Sinus Headaches


Pressure affecting sinuses in the cheeks, around the nose, in the front of the forehead, or between the eyes sometimes contributes to headaches.

Oftentimes, people assume they have a sinus headache when it’s actually a tension or migraine headache. However, there are signs and symptoms commonly associated with sinus headaches that can help you get a better idea of what type of headaches you may be experiencing. An ear, nose, and throat doctor can provide further assistance with diagnosis and treatment.


What Causes Sinus Headaches?

True sinus headaches are associated with pain and pressure in the face as well as typical headache symptoms. Oftentimes, headaches of this nature are related to other types of headaches. Facial pain that includes a headache may also be triggered when contact is made between a piece of cartilage or bone in the area that divides the nose (nasal septum) and nearby nasal tissues.

Some sinus headaches may be linked to sphenopalatine neuralgia, a type of facial pain syndrome that can cause sharp or stinging discomfort in the cheeks. Risk factors associated with sinus-related headaches include having a history of migraines or a family history of headaches, in general. Estrogen medication has also been associated with headaches.

What Are Common Signs/Symptoms?

Sinus headaches are different from other headaches in that symptoms aren’t limited to pressure or throbbing sensations in the head. Pain is sometimes worse when bending forward or lying down. In addition to pain or pressure in the forehead or brow, you may experience:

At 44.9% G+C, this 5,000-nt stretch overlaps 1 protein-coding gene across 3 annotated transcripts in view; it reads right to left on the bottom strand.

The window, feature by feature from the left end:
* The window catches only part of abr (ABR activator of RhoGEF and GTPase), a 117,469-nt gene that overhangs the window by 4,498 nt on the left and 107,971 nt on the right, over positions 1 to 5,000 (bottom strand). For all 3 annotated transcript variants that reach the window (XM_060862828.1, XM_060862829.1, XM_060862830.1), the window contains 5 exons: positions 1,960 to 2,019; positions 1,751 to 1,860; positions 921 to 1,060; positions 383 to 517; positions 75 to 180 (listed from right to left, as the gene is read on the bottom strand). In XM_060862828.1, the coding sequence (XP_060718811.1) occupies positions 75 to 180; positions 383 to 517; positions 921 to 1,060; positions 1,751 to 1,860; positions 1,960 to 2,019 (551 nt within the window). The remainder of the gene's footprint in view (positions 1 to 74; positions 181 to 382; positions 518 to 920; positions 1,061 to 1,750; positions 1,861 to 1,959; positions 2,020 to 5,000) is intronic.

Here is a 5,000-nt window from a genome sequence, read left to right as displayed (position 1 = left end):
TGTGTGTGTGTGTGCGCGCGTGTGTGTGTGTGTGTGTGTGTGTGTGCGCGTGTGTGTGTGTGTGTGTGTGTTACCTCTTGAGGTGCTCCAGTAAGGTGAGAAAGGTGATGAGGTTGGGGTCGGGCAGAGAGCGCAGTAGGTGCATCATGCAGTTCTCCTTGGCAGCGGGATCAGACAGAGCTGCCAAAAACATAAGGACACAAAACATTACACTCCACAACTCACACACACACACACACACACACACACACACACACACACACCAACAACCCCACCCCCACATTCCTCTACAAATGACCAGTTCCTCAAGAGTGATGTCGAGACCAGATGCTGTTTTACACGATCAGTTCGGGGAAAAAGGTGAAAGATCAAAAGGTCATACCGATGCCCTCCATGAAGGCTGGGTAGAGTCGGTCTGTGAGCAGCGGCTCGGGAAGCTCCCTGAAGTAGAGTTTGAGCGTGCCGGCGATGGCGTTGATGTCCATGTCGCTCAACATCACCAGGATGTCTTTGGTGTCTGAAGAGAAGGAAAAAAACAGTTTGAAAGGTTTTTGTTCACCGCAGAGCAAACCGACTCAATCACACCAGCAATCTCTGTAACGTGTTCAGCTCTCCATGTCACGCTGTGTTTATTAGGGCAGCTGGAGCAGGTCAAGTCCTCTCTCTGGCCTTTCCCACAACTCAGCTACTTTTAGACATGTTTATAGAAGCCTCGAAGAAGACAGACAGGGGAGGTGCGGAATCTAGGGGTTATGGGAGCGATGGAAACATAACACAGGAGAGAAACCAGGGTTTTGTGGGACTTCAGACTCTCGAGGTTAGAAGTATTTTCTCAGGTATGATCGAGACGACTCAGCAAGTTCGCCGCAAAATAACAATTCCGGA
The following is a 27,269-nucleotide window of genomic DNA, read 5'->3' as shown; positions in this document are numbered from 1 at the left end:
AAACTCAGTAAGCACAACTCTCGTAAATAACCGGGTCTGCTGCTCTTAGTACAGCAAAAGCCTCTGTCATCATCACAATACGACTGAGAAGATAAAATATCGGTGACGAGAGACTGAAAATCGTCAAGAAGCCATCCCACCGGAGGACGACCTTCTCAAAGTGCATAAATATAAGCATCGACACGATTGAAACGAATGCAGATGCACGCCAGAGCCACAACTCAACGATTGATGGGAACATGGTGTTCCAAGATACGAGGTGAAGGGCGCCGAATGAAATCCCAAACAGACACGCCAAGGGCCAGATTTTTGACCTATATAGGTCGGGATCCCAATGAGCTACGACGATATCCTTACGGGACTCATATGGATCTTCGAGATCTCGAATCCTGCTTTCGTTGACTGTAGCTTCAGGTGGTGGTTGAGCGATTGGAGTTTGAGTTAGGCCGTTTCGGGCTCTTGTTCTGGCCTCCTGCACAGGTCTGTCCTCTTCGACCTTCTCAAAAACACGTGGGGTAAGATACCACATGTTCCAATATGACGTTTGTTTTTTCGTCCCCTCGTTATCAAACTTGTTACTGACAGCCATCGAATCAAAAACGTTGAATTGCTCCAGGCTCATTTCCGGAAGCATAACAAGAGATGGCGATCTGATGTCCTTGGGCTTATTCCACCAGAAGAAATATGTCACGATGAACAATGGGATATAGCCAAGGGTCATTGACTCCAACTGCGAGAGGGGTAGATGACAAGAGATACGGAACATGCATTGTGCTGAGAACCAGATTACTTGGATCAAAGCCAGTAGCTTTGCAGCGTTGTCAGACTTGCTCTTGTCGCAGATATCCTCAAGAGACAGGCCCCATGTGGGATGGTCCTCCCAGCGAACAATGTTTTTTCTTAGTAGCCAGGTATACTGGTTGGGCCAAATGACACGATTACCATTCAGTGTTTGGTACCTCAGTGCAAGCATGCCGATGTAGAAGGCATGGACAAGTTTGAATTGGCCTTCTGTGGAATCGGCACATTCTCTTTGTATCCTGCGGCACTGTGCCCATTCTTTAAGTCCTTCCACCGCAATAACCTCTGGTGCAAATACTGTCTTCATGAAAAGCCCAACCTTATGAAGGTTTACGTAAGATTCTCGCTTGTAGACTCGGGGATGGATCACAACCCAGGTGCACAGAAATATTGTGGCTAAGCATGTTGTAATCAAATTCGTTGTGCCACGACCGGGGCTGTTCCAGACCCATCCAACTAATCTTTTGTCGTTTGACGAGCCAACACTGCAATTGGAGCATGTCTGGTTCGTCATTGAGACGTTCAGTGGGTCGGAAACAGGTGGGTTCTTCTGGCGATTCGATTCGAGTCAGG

• Facial pain, pressure, or fullness
  • General fatigue
  • Stuffy nose
  • Upper teeth pain or discomfort

How Are Sinus Headaches Diagnosed?

The first step in diagnosing sinus headaches is to determine if they are actually sinus headaches or migraines or tension or clutter headaches. Migraines, in particular, can also cause nasal and facial symptoms and nasal drainage. Sinus headaches, on the other hand, usually aren’t affected by light or noise, which is a characteristic of migraine headaches. Pinpointing the source of any type of headaches can be difficult. An ENT doctor may achieve a more accurate diagnosis by discussing symptoms, considering any existing sinus conditions, and reviewing results from a CT scan or MRI.

How Might They Be Treated?

Both migraines and sinus headaches may be treated with various medications. Some patients respond well to over-the-counter headache remedies such as aspirin, acetaminophen (Tylenol), and naproxen sodium (Aleve). Triptans like sumatriptan (Imitrex) and frovatriptan (Frova) may provide relief by blocking by blocking pain pathways in the brain. Anti-nausea medications may also be helpful. Caffeine combination drugs and glucocorticoids are sometimes prescribed, although these medications have certain side effects associated with them that usually limits use.

In some instances, sinus inflammation may make symptoms associated with other types of headaches worse. If this is the case, treatment usually involves addressing the sinus-related symptoms and the additional symptoms related to the headaches. For example, if a patient has migraine symptoms aggravated by sinus congestion, treatment would involve standard migraine remedies plus efforts to clear the sinuses.

Lifestyle changes such as minimizing exposure to certain odors, reducing alcohol consumption, getting more exercise, sticking to a regular sleep schedule, and enjoying a healthier diet may ease headache frequency. Also, don’t assume that just because you have an existing sinus condition or issues with seasonal allergies that every headache you experience will be a sinus headache. If your sinus and allergy symptoms are under control and you are still having headaches, for instance, you may want to talk to your doctor to rule out or confirm sinus-related factors.